What happens if I have damaged my lease car?
You should inform both the leasing company and your insurer immediately. When taking out the policy you should inform your insurer that the car is leased, and which company has provided it. The company will likely have preferred body shops and will co-ordinate with your insurer to have the car repaired by one of them.
When the car is collected at the end of the lease, the driver will closely inspect the car for any paint scratches, windscreen chips, kerbed wheels, torn upholstery, broken clips, missing parts, heavily worn tyres, etc, etc.
If the car has been subject to an insurance claim or is returned in a poor condition – minus reasonable wear and tear – you will incur penalty charges. Remember that a central part of a leasing company’s business model is selling your car on for the highest possible price. Insurance markers and damage reduce a car’s second-hand value and, as the one who was responsible for the car, it falls to you to bridge the gap in value.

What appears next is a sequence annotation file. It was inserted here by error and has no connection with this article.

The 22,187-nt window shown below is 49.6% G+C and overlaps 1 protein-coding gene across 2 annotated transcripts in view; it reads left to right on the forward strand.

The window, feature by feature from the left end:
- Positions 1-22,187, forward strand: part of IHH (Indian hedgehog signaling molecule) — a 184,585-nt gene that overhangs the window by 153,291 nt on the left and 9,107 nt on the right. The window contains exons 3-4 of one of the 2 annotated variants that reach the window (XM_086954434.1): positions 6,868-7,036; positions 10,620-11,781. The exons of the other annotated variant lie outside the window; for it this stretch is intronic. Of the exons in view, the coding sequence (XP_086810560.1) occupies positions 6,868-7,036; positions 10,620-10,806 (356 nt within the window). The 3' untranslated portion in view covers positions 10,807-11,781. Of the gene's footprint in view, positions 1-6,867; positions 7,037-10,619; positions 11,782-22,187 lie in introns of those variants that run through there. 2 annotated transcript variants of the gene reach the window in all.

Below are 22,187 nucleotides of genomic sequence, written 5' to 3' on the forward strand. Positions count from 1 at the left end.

Can I contest damage charges?
Yes. If you believe that any damage found constitutes reasonable wear and tear, you are being charged for damage that did not exist when the car was collected, and/or that the penalty charges are excessive, you should take the matter up with the leasing company.
If they do not or refuse to resolve the matter to your satisfaction, you should contact the British Vehicle Rental and Leasing Association (BVRLA), which offers a dispute resolution service.
This service is called ADR or Alternative Dispute Resolution. It is an impartial body that assesses the grievances and complaints regarding an organisation or a business (the leasing company in this case) and tries to reach an equitable outcome for both parties. It is an alternative to going to court and you are able to use this service if you meet the following criteria:
- Your complaint relates to a BVRLA member
- The transaction took place in the UK
- You have received the member’s (leasing company’s) final decision on the matter.
You will need to contact the ADR within 12 months of receiving the member’s final response.